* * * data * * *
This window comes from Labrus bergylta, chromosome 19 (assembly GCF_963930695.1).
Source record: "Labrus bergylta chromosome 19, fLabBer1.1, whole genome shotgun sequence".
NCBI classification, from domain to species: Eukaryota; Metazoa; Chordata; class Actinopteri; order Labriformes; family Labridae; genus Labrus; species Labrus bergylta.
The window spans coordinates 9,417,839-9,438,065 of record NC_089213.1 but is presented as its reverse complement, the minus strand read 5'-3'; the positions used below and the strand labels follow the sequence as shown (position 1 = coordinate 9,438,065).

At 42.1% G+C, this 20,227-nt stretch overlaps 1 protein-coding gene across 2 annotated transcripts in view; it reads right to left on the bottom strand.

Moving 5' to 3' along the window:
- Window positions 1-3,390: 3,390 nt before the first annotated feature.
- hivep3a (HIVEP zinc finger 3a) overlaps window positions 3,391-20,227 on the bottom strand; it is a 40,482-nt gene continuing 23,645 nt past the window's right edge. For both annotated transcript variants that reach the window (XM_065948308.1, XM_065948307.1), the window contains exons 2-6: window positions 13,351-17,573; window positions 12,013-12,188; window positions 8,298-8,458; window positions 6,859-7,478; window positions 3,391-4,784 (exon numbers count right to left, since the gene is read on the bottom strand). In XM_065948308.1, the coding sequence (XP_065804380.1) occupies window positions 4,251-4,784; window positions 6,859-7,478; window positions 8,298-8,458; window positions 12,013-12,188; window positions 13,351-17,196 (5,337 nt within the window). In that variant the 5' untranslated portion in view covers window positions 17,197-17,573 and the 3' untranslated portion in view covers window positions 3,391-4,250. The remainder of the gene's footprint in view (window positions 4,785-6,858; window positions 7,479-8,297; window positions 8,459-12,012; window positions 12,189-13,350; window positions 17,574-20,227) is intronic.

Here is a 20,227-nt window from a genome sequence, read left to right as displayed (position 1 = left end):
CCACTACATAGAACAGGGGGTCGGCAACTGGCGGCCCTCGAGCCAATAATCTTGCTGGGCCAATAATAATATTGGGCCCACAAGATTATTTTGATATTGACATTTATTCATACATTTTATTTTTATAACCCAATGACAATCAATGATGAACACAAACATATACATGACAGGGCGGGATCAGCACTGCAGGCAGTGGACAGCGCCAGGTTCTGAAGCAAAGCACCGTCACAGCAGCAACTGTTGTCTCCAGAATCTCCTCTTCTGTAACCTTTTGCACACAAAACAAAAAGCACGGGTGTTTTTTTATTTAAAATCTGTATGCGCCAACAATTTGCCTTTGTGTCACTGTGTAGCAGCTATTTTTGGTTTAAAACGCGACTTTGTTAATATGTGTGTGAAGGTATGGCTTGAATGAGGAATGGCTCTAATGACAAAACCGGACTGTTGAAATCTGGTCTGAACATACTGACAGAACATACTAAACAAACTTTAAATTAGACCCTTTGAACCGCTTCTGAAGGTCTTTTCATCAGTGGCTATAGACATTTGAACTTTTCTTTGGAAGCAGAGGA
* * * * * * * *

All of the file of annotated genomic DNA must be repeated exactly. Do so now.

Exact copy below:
This window comes from Labrus bergylta, chromosome 19 (assembly GCF_963930695.1).
Source record: "Labrus bergylta chromosome 19, fLabBer1.1, whole genome shotgun sequence".
NCBI classification, from domain to species: Eukaryota; Metazoa; Chordata; class Actinopteri; order Labriformes; family Labridae; genus Labrus; species Labrus bergylta.
The window spans coordinates 9,417,839-9,438,065 of record NC_089213.1 but is presented as its reverse complement, the minus strand read 5'-3'; the positions used below and the strand labels follow the sequence as shown (position 1 = coordinate 9,438,065).

At 42.1% G+C, this 20,227-nt stretch overlaps 1 protein-coding gene across 2 annotated transcripts in view; it reads right to left on the bottom strand.

Moving 5' to 3' along the window:
- Window positions 1-3,390: 3,390 nt before the first annotated feature.
- hivep3a (HIVEP zinc finger 3a) overlaps window positions 3,391-20,227 on the bottom strand; it is a 40,482-nt gene continuing 23,645 nt past the window's right edge. For both annotated transcript variants that reach the window (XM_065948308.1, XM_065948307.1), the window contains exons 2-6: window positions 13,351-17,573; window positions 12,013-12,188; window positions 8,298-8,458; window positions 6,859-7,478; window positions 3,391-4,784 (exon numbers count right to left, since the gene is read on the bottom strand). In XM_065948308.1, the coding sequence (XP_065804380.1) occupies window positions 4,251-4,784; window positions 6,859-7,478; window positions 8,298-8,458; window positions 12,013-12,188; window positions 13,351-17,196 (5,337 nt within the window). In that variant the 5' untranslated portion in view covers window positions 17,197-17,573 and the 3' untranslated portion in view covers window positions 3,391-4,250. The remainder of the gene's footprint in view (window positions 4,785-6,858; window positions 7,479-8,297; window positions 8,459-12,012; window positions 12,189-13,350; window positions 17,574-20,227) is intronic.

Here is a 20,227-nt window from a genome sequence, read left to right as displayed (position 1 = left end):
CCACTACATAGAACAGGGGGTCGGCAACTGGCGGCCCTCGAGCCAATAATCTTGCTGGGCCAATAATAATATTGGGCCCACAAGATTATTTTGATATTGACATTTATTCATACATTTTATTTTTATAACCCAATGACAATCAATGATGAACACAAACATATACATGACAGGGCGGGATCAGCACTGCAGGCAGTGGACAGCGCCAGGTTCTGAAGCAAAGCACCGTCACAGCAGCAACTGTTGTCTCCAGAATCTCCTCTTCTGTAACCTTTTGCACACAAAACAAAAAGCACGGGTGTTTTTTTATTTAAAATCTGTATGCGCCAACAATTTGCCTTTGTGTCACTGTGTAGCAGCTATTTTTGGTTTAAAACGCGACTTTGTTAATATGTGTGTGAAGGTATGGCTTGAATGAGGAATGGCTCTAATGACAAAACCGGACTGTTGAAATCTGGTCTGAACATACTGACAGAACATACTAAACAAACTTTAAATTAGACCCTTTGAACCGCTTCTGAAGGTCTTTTCATCAGTGGCTATAGACATTTGAACTTTTCTTTGGAAGCAGAGGA